By Beth Mulcahy, Esq.
Unfortunately, our firm has received this question many times in 17 years. First, let’s talk about Arizona law.
Arizona Sex Offenders Community Notification Statutes
On June 1, 1996, the Arizona legislature adopted the Arizona Sex Offenders Community Notification Statutes (A.R.S. Sections 13-3821 to 13-3828). Under these laws, once a convicted sex offender is released from jail and intends to enter and remain in Arizona, the sex offender must register with the sheriff of the county in which they intend to reside. Prior to release, the agency that had custody of the individual completes a risk assessment which determines the offender’s risk level. The level of risk is used to predict whether an offender will commit another similar offense. Associations typically receive written notice when a registered sex offender moves into the community. Community Notification is carried out by law enforcement, which has discretion regarding the type of notification. Community notification is discretionary for Level 1 (Low Risk) offenders.
State law requires mandatory community notification on all sex offenders assessed as a Level 2 (Intermediate Risk) and Level 3 (High Risk) offender. According to the Arizona Department of Public Safety website, notification of the registered sex offender’s presence is sent to “surrounding neighborhood, area schools, appropriate community groups and prospective employers. The notification includes a flyer with a photograph and exact address of the offender as well as a summary of the offender’s status and criminal background. A press release and a level two or three flyer shall be given to the local electronic and print media to enable information to be placed in a local publication.”
What Action Can An Association Take?
Associations and residents cannot harass or otherwise intrude upon the offender’s privacy. Such acts would create criminal liability for the resident. As such, community associations cannot discriminate or otherwise harass a known sex offender in an effort to prevent the offender from residing within the community association or neighboring areas. However, a community association has the right to notify its residents of any registered sex offenders residing within the association or in the neighboring areas.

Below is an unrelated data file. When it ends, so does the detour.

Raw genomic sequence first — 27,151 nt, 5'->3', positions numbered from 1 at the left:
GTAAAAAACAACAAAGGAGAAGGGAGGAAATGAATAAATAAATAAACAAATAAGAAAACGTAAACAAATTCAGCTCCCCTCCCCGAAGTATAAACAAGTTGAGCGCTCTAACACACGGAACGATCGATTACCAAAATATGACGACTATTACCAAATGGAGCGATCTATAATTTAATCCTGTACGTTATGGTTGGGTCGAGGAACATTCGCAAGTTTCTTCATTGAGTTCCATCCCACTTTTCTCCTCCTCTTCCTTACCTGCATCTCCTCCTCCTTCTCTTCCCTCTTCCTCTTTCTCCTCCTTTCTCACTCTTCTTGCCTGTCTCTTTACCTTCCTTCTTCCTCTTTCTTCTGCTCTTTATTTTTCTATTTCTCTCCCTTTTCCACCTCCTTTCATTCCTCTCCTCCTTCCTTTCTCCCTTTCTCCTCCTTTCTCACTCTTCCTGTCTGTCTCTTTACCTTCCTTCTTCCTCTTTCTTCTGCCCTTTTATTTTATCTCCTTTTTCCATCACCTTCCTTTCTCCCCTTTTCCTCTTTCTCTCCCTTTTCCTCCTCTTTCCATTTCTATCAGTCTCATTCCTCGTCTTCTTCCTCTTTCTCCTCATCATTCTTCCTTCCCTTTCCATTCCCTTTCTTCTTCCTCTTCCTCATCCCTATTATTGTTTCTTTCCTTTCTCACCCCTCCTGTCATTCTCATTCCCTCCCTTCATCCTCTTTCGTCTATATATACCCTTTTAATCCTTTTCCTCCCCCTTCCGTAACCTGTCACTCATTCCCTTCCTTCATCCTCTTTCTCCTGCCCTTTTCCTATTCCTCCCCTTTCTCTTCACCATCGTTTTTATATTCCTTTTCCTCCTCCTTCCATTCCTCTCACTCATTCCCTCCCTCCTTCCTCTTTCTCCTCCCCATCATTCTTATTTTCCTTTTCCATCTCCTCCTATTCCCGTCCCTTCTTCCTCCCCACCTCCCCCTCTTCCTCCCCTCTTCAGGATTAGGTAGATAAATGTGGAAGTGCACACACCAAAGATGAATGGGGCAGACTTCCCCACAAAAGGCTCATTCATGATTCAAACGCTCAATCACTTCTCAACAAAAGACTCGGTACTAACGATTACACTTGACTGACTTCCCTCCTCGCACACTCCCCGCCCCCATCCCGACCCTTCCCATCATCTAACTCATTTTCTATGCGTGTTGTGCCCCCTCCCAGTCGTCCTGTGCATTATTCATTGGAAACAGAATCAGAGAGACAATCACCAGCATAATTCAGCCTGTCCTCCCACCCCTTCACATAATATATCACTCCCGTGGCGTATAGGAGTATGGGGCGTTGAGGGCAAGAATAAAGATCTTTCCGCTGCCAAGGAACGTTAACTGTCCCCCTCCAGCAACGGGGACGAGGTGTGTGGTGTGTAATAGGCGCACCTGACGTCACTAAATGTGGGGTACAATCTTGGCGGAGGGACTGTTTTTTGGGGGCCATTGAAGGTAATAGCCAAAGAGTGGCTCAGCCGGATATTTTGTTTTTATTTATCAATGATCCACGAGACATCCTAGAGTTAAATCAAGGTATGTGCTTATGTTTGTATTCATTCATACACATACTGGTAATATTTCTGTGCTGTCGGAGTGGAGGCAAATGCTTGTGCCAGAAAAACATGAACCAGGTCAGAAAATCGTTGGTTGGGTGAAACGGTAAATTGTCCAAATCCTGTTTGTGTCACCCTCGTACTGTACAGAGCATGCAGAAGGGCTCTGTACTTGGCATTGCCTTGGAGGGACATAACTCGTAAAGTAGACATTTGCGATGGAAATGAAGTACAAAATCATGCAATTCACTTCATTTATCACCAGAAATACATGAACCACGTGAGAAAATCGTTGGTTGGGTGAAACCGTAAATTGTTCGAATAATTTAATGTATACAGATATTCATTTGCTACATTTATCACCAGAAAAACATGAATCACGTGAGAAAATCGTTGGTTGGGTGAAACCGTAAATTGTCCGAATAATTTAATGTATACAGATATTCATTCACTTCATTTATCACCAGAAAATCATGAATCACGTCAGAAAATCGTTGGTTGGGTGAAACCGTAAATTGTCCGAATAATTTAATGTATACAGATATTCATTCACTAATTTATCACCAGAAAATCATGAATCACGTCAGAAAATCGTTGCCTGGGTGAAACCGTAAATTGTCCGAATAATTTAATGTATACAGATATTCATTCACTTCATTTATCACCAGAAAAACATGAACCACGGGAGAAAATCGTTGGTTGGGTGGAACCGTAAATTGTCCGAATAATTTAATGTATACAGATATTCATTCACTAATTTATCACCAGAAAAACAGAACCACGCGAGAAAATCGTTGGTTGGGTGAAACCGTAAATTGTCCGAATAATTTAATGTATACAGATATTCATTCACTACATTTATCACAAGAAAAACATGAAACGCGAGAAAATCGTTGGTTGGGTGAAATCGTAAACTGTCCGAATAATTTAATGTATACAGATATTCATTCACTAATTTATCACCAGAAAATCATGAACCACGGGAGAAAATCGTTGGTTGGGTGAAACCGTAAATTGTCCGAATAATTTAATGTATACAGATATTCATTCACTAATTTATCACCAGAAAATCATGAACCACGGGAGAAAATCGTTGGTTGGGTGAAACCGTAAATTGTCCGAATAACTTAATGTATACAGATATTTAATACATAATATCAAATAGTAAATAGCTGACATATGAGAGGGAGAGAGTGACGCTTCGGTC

Get Online and Do Research
It’s a good idea from time to time to go to the State of Arizona Department of Public Safety web page http://www.azsexoffender.org to get a listing of sex offenders in your neighborhood. This site allows users to enter a specific residential address or a zip code to locate registered sex offenders residing in the specified area. Some associations print the information obtained from this website and post it in common areas or distribute to the residents. Full reports are available for a fee.
Please contact our office if you have any questions regarding this law or how to best handle this touchy and difficult situation.
Beth Mulcahy is the founding attorney and senior partner of the MULCAHY LAW FIRM, P.C. The firm’s legal practice has focused on the representation of hundreds of community associations throughout the State of Arizona since 1996.
Beth graduated from Marquette University in Milwaukee, Wisconsin with a Bachelor of Arts Degree in Political Science in 1992. While at Marquette, Beth played number one doubles for the varsity women’s tennis team for four consecutive years and was the team captain. Beth earned her Juris Doctor degree from Marquette University Law School in 1995 where she was on the Dean’s List and a member of the Marquette University Law Review. Beth is licensed to practice law in Wisconsin, Arizona and California.
Beth is passionate about education and actively speaks, writes and publishes for the Arizona community association industry. Beth authored a popular and informative weekly question and answer column for three years in Arizona’s daily newspaper, The Arizona Republic. She has also published articles in Community Association Institute’s (CAI) national publications, Journal of Community Association Law and Common Ground magazine. Under Beth’s tutelage, Mulcahy Law Firm publishes a quarterly newsletter entitled “Answers” and a monthly electronic update entitled “Mulcahy Memos”, both of which focus on timely and relevant community association issues. Beth’s popular “Mulcahy Cheat Sheets©” provide the basics of community association information and are heralded by boards as the best resource in the industry. Beth regularly speaks on the topic of community associations at seminars, conferences and workshops on state and national levels.